HIQA criticise actions in local disability centre

Noor Saleh considers a HIQA report critical of a Dublin 8 disability centre.

A disability centre in Dublin 8 run by St John of God Community Services Ltd “fails in overall governance and management systems”, according to the Health Information and Quality Authority (HIQA).

HIQA’s latest report published on 11th October marks the fourth unsatisfactory inspection of the centre this year. Overall, inspectors found significant failures in the overall governance and management systems.

Inspectors found that of the 17 actions – out of a maximum of 18 – identified at the last inspection, only one had been completed to a satisfactory level. Major non-compliances were found in social-care needs, healthcare needs, safe and suitable premises, health and safety, safeguarding and medication management in the campus-based centre in south Dublin.

The centre provides care to both male and female residents with varying degrees of intellectual disabilities, some of whom have significant medical needs and challenging behaviour. Moderate non-compliances were found in residents’ rights, notification of incidents and the statement of purpose. Inspected areas of the centre were reported unclean and poorly maintained.

Centre “fails in overall governance and management systems”

Inspectors found there was little or no documentary evidence to confirm the care and support provided to residents was of an acceptable standard, implemented and regularly reviewed. Individual needs were not reflected clearly, accurately or timely in personal plans.

Healthcare plans were either not developed, did not contain the appropriate information to guide safe practice, or were not updated to reflect changes in circumstances. Fluid-intake monitoring, as part of a nutritional requirement, was not consistently recorded.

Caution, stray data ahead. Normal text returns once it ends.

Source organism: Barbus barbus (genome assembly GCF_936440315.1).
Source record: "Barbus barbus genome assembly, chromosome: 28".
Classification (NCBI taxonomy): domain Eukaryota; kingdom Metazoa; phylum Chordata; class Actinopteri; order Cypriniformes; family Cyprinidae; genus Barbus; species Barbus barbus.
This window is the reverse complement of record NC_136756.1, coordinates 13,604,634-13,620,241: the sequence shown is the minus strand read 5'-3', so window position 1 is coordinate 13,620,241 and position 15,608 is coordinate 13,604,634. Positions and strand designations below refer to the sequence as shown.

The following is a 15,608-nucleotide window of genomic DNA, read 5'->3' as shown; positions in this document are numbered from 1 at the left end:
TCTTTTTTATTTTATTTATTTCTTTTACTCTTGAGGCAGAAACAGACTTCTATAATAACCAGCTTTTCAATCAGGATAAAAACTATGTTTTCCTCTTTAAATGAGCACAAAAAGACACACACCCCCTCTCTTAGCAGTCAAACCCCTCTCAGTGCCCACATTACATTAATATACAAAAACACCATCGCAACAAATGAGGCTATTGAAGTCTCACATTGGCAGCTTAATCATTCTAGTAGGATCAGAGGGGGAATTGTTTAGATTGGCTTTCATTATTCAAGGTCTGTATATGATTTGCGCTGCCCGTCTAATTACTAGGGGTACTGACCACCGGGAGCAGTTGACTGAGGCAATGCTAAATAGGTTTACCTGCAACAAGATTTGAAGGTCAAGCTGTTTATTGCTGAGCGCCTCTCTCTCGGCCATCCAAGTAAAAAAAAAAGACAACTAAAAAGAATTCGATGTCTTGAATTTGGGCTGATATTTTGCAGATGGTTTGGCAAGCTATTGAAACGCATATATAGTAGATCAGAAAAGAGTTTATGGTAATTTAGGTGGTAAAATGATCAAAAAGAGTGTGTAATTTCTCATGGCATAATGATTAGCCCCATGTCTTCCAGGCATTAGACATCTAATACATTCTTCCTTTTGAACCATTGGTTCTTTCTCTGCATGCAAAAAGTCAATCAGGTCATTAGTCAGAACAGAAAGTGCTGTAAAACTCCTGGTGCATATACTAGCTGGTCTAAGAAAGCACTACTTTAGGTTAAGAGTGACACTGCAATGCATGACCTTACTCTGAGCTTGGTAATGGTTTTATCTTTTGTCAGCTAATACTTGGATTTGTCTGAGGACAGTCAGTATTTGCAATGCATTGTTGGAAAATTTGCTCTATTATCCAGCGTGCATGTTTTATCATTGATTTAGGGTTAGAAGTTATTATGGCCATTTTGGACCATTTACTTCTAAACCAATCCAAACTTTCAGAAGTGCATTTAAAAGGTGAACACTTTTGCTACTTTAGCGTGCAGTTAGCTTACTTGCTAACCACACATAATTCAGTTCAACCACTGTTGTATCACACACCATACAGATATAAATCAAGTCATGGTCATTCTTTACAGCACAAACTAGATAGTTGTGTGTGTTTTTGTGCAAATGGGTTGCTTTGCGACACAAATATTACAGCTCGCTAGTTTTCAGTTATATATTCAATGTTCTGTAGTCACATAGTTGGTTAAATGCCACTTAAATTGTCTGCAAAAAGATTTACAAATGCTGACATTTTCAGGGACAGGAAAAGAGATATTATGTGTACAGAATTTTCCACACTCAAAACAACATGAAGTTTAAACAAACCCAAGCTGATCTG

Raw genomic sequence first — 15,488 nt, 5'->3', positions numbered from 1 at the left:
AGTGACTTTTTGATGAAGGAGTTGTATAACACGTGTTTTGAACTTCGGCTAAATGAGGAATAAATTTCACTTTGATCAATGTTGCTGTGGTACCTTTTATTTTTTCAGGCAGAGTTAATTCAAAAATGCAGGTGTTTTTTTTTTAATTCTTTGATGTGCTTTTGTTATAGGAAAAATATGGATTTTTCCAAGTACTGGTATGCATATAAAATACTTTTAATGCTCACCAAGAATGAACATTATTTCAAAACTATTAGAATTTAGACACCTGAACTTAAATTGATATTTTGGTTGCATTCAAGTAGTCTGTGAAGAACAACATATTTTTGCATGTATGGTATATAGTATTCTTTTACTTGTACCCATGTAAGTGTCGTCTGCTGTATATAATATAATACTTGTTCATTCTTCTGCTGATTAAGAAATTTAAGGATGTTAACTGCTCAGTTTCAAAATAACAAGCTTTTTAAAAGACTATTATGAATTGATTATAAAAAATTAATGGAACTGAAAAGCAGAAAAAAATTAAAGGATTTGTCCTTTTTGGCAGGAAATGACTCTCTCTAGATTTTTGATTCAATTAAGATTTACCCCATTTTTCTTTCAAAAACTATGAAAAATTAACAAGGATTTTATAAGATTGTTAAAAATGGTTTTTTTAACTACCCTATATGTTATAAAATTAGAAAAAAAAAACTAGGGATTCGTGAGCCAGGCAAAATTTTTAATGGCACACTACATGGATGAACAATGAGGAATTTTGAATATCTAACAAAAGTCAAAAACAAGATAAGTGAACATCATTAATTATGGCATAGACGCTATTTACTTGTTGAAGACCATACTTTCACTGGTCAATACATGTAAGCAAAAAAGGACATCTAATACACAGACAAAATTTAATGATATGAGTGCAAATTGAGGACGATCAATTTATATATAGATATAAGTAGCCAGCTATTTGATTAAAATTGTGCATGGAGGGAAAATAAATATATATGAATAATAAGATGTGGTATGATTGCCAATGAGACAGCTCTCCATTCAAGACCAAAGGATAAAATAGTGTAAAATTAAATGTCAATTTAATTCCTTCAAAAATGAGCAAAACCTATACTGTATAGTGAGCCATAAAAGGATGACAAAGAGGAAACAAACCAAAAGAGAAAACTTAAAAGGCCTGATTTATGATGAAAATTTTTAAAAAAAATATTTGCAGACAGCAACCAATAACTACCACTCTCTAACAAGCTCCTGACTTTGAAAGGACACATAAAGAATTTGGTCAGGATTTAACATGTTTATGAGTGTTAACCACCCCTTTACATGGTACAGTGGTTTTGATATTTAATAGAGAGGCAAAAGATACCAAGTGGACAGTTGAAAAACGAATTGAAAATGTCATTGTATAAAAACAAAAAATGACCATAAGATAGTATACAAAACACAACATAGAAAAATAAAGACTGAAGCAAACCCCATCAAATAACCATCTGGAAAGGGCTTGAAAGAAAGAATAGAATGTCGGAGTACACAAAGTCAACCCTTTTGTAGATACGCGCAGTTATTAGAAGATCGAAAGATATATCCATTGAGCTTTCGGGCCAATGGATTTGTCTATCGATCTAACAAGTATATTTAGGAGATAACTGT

There were large numbers of agency and relief staff employed in the centre. Staff spoken to stated that the use of agency staff made it difficult to provide consistency of care to residents given their complex needs and the requirement for specific staff training to support some residents. For example, in the late morning to mid-afternoon time, five staff were on duty; however, three of these staff were supporting residents who required intensive supervision.

In addition, a staff member who appeared to be supporting a resident on the day of the inspection informed inspectors that she had not being assigned to support this resident, but was on her morning break from the other centre. Inspectors observed this staff member supporting the resident to take their eight o’clock morning medications at midday.

The purpose of this inspection was to follow up on actions from the last inspection carried out in the centre in November 2015 and in response to notifications and unsolicited information received by HIQA in relation to safeguarding.

HIQA will continue inspections and sending notices before the centre could lose registration. Actions by the authority in such cases depend on the level of complaints violated and risk to residents in the centre.

HIQA refused to give further information or comment relating to the reports and the location of the centre being inspected for the privacy of its residents. They have had many queries from the media about centres violating rules and dismissing warnings.

HIQA has, among its functions under law, responsibility to regulate the quality of service provided in designated centres for children, dependent people and people with disabilities.

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